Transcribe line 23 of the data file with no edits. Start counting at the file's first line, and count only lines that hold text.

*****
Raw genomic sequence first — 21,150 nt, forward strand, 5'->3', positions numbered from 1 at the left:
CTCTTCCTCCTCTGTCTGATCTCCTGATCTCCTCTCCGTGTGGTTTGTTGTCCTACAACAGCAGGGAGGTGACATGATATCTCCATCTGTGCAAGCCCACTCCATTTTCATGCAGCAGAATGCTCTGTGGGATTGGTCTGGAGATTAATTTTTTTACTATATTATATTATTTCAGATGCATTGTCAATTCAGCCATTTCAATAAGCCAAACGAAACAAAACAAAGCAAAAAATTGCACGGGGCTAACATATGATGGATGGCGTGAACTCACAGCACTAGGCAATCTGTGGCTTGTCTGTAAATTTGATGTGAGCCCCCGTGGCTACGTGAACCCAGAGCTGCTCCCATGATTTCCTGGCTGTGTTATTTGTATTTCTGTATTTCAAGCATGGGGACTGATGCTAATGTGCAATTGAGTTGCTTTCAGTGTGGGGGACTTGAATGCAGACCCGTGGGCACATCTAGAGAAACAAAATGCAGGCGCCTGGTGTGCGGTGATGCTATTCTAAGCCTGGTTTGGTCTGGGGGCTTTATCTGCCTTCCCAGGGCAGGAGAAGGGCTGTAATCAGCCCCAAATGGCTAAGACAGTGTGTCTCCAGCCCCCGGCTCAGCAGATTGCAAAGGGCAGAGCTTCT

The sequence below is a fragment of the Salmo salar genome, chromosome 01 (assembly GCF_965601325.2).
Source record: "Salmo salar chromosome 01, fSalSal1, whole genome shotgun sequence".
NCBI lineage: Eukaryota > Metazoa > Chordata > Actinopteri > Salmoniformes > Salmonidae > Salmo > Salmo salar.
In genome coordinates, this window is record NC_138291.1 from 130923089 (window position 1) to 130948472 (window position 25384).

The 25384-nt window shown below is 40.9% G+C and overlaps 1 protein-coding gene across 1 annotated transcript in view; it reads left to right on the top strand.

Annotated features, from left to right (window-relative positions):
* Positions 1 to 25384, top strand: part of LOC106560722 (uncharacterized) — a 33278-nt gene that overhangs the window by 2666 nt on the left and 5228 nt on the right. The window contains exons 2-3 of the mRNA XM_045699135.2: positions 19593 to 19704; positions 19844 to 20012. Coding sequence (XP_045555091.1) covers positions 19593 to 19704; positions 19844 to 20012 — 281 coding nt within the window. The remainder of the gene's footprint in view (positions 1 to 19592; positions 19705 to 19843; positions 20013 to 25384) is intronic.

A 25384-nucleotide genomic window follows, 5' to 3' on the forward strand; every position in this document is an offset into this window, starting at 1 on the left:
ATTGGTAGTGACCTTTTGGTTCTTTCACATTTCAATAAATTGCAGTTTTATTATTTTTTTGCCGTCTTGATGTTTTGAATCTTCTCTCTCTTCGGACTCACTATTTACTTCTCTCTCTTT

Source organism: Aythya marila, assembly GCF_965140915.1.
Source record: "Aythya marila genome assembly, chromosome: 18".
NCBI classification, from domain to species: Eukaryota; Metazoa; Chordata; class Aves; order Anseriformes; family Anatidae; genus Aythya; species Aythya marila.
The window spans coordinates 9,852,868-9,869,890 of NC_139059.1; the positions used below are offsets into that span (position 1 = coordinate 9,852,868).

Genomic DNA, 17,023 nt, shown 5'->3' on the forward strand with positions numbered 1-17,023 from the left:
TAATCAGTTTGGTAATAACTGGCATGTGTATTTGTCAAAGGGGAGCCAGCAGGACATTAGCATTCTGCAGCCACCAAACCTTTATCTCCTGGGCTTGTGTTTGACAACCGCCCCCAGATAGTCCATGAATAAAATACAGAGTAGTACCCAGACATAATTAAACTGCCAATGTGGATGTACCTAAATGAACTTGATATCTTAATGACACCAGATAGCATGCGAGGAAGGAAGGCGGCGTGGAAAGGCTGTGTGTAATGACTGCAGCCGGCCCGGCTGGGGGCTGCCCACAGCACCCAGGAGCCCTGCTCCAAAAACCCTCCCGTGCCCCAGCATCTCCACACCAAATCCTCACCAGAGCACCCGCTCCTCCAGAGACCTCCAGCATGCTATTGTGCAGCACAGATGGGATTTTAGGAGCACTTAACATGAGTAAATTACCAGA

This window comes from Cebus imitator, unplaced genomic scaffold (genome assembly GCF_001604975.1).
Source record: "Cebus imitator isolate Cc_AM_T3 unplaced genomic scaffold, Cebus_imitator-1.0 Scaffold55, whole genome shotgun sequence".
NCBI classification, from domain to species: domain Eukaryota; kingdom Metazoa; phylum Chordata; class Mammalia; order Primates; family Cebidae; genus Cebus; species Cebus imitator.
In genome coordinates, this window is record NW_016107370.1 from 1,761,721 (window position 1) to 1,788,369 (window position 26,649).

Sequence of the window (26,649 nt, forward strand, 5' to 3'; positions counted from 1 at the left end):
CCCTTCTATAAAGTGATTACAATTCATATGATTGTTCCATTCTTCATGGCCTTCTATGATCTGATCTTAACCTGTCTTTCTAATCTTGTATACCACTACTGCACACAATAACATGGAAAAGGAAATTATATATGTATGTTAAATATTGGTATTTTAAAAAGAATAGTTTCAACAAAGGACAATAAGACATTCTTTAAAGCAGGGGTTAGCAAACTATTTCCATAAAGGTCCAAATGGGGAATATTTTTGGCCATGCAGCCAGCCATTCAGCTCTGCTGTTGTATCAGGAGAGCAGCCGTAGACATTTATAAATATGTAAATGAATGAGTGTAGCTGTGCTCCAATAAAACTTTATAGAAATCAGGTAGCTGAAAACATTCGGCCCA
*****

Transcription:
CCCTTCTATAAAGTGATTACAATTCATATGATTGTTCCATTCTTCATGGCCTTCTATGATCTGATCTTAACCTGTCTTTCTAATCTTGTATACCACTACTGCACACAATAACATGGAAAAGGAAATTATATATGTATGTTAAATATTGGTATTTTAAAAAGAATAGTTTCAACAAAGGACAATAAGACATTCTTTAAAGCAGGGGTTAGCAAACTATTTCCATAAAGGTCCAAATGGGGAATATTTTTGGCCATGCAGCCAGCCATTCAGCTCTGCTGTTGTATCAGGAGAGCAGCCGTAGACATTTATAAATATGTAAATGAATGAGTGTAGCTGTGCTCCAATAAAACTTTATAGAAATCAGGTAGCTGAAAACATTCGGCCCA